Testing in large cohort settings such as schools and businesses that require continued surveillance can ensure that facilities remain open safely for the greatest number of people. We model various scenarios of test sensitivity and specificity, testing frequency, cost, and pooling to illustrate the range of practical and sustainable surveillance strategies.


To compare the effects of test sensitivity and specificity, test frequency, and the impact of pooling we considered a classical epidemiological susceptible, infectious-asymptomatic, infectious-symptomatic, removed (SIR) compartmental model for the tested population. That is, individuals move from one compartment to another as they transition from susceptible to infectious to removed. To account for the introduction of infections from the surrounding community, we added a time-dependent term which represents the rate (in people/time) of infections from outside interactions continuously in time. With frequent testing, this external forcing drives the behavior of the model (Fig 1).

Fig 1. Schematic representation of the model.

The model simulates testing for a common group of people who mix continuously in an institution (i.e., in a school or office) and are subject to the introduction of infection from the surrounding unmonitored community. The framework couples regular testing, described by a handful of tunable parameters, to a disease model. The disease model is dynamic in time, and infections may originate both from inside-the-institution mixing and from the surrounding community at varying rates depending on prevalence.

We examine two scenarios for this forcing. The first is a relatively low and more-or-less constant rate of introduced infections, with data from the 7-day rolling average of the case count in Fayette County, Pennsylvania for the 100 days beginning March 26, 2020, as reported in the New York Times [6]. This low-growth profile is reported as panel (a) in Figs 24. The second scenario used for high-growth external community prevalence is the seven-day rolling average of daily case counts in Miami-Dade County, Florida, for the 100 days beginning June 16, 2020. This profile is shown in panel (b) in Figs 24. In both profiles, we scaled the cases given by the relative population in our model, which we chose to be 1,500. It should be noted that the case counts in Miami-Dade County over this time period are outliers compared to case counts in other counties across the US over the past ten months. These cases are chosen for illustration to show the widest array of possible scenarios. To model symptom checking we solve the forced SIR model each day, and, at the end of the day, we remove the appropriate fraction of individuals from the infectious-symptomatic compartment. To model pooled testing with symptom tracking, when τ divides the day, in addition to removal due to symptom tracking from the infectious-symptomatic compartment, there is removal from both infectious compartments due to positive tests. The initial test is on day zero. To account for possible delays in receiving test results due to laboratory processing, we also allow for a delay parameter, d. When pooling samples, we adjust for test sensitivity and applied a linear deduction for pooling of 0.00323, consistent with minimal sample dilution or degradation in a nasal or nasopharyngeal sample [7]. Other deductions may be more appropriate in different settings, such as saliva sampling [8]. Our model allows for a varied percent of those that are infected to choose to comply with isolation protocols; in the scenarios presented, we set this tunable assumption to be perfect compliance. We assume the basic reproduction number R0 is 2.5 and the average period of infectiousness is 4.5 days [912].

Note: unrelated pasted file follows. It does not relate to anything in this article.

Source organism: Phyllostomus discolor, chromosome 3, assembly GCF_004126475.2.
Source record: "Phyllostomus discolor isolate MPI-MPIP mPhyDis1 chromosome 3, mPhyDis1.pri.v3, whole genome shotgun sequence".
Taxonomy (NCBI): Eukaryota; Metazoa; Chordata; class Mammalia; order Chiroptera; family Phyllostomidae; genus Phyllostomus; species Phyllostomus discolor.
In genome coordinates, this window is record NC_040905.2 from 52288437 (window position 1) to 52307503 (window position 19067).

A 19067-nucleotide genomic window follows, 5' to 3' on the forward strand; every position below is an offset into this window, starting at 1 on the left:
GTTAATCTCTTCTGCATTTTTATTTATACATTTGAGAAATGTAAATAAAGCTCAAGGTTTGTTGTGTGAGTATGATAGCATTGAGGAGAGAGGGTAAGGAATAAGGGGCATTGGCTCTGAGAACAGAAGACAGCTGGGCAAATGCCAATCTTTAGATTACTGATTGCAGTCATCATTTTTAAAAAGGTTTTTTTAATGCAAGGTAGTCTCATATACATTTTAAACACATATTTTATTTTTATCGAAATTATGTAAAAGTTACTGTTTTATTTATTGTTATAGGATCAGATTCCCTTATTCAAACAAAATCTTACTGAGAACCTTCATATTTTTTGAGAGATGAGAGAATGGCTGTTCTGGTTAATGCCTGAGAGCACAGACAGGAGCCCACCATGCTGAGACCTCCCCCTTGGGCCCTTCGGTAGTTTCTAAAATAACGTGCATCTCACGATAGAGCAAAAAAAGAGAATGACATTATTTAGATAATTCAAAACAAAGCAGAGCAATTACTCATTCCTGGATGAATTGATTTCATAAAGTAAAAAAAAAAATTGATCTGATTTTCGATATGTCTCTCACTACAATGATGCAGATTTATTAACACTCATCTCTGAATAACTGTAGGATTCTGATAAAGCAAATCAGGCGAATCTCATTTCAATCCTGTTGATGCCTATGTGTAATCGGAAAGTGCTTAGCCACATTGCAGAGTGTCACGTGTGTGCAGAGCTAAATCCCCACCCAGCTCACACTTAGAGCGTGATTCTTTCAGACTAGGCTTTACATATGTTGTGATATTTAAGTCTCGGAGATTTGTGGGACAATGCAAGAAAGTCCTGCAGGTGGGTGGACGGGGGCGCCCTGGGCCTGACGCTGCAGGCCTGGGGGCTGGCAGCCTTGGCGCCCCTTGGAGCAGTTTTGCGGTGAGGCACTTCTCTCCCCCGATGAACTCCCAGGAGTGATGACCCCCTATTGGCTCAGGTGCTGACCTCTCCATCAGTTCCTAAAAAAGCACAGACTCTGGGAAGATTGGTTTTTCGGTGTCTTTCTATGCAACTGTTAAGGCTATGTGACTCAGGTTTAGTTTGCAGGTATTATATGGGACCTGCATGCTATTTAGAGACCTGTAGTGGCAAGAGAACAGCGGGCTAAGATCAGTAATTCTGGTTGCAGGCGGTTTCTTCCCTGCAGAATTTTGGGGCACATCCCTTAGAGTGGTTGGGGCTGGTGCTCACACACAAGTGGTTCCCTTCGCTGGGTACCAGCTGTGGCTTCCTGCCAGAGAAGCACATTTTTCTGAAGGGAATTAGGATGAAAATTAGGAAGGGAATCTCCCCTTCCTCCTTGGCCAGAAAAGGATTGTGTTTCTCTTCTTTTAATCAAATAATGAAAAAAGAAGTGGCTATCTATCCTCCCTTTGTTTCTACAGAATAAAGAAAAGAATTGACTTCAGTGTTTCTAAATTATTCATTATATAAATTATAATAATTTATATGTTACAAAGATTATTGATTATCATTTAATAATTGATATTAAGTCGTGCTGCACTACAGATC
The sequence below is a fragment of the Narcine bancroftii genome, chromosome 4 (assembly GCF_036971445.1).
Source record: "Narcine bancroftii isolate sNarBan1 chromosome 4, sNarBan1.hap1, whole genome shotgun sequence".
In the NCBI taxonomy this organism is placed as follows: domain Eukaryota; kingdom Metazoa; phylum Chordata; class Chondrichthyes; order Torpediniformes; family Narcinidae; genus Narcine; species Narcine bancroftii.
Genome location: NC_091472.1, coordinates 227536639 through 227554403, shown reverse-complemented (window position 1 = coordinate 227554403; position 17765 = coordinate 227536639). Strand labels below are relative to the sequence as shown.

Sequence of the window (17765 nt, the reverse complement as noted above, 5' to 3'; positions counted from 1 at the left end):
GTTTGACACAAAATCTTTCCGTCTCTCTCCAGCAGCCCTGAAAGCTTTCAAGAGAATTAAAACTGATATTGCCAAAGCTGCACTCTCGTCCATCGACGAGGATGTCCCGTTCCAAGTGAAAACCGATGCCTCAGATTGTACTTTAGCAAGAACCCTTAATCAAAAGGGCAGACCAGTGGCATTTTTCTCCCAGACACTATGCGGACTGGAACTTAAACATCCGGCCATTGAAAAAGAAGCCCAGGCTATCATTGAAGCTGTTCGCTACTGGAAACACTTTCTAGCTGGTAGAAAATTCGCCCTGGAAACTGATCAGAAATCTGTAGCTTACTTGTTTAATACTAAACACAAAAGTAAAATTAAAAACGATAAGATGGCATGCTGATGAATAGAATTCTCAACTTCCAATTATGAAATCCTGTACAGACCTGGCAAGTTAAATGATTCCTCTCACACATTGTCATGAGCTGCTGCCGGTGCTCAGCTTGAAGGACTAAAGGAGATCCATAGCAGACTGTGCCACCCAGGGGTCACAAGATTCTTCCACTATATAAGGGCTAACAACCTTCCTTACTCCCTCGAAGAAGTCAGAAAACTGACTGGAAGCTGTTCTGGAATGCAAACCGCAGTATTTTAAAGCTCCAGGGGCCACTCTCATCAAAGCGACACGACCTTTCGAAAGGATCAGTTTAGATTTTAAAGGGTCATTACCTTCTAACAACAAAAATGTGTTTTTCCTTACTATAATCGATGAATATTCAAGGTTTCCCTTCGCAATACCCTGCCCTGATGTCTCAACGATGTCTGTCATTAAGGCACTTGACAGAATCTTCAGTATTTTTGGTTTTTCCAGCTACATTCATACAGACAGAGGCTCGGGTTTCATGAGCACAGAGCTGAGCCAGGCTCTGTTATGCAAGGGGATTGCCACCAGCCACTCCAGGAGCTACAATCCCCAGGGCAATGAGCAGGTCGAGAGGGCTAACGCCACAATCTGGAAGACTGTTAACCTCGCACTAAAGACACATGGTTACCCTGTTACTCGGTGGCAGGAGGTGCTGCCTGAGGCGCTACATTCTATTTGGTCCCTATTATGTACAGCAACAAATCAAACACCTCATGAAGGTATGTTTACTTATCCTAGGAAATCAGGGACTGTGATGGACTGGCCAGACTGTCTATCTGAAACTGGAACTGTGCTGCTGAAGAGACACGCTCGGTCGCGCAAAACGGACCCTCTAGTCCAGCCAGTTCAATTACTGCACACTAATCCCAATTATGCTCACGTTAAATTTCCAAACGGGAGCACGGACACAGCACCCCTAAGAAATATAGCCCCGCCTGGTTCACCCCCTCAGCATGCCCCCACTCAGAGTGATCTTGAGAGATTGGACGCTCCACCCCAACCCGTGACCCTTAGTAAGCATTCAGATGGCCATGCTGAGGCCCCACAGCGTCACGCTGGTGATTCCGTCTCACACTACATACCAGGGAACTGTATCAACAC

Fig 2. Impact of testing frequency.

Two scenarios for community prevalence corresponding, relatively, to low and high rates of imported infections (Panels (a) and (b)). Testing with a test with 98% sensitivity with 0-day resulting delay amidst high and low community prevalence (Panels (c) and (d)). Testing with a test with 98% sensitivity with 2-day resulting delay amidst high and low community prevalence (Panels (e) and (f)). Testing with a test with 60% sensitivity with 0-day resulting delay amidst high and low community prevalence (Panels (g) and (h)). Purple (dash-dot-dot) corresponds to no testing, orange (solid) to testing every two weeks with daily symptom tracking, green for testing every week with daily symptom tracking (dash-dot), blue (dash) for testing every 3 days with daily symptom tracking, and red (dot) for daily testing and symptom tracking.

Fig 3. Effect of pool size.

Two scenarios for community prevalence corresponding, relatively, to low and high rates of imported infections (Panels (a) and (b)). Testing weekly with a test with 98% sensitivity with 0-day resulting delay with daily symptom tracking amidst high and low community prevalence (Panels (c) and (d)). Testing weekly with a test with 98% sensitivity with 2-day resulting delay with daily symptom tracking amidst high and low community prevalence (Panels (e) and (f)). Testing every 3 days with a test with 98% sensitivity with 2-day resulting delay with daily symptom tracking amidst high and low community prevalence (Panels (g) and (h)). Orange lines (solid) correspond to 30 samples pooled, green (dash-dot) to ten samples pooled, blue (dash) to five samples pooled, and red (dot) to 2 samples pooled.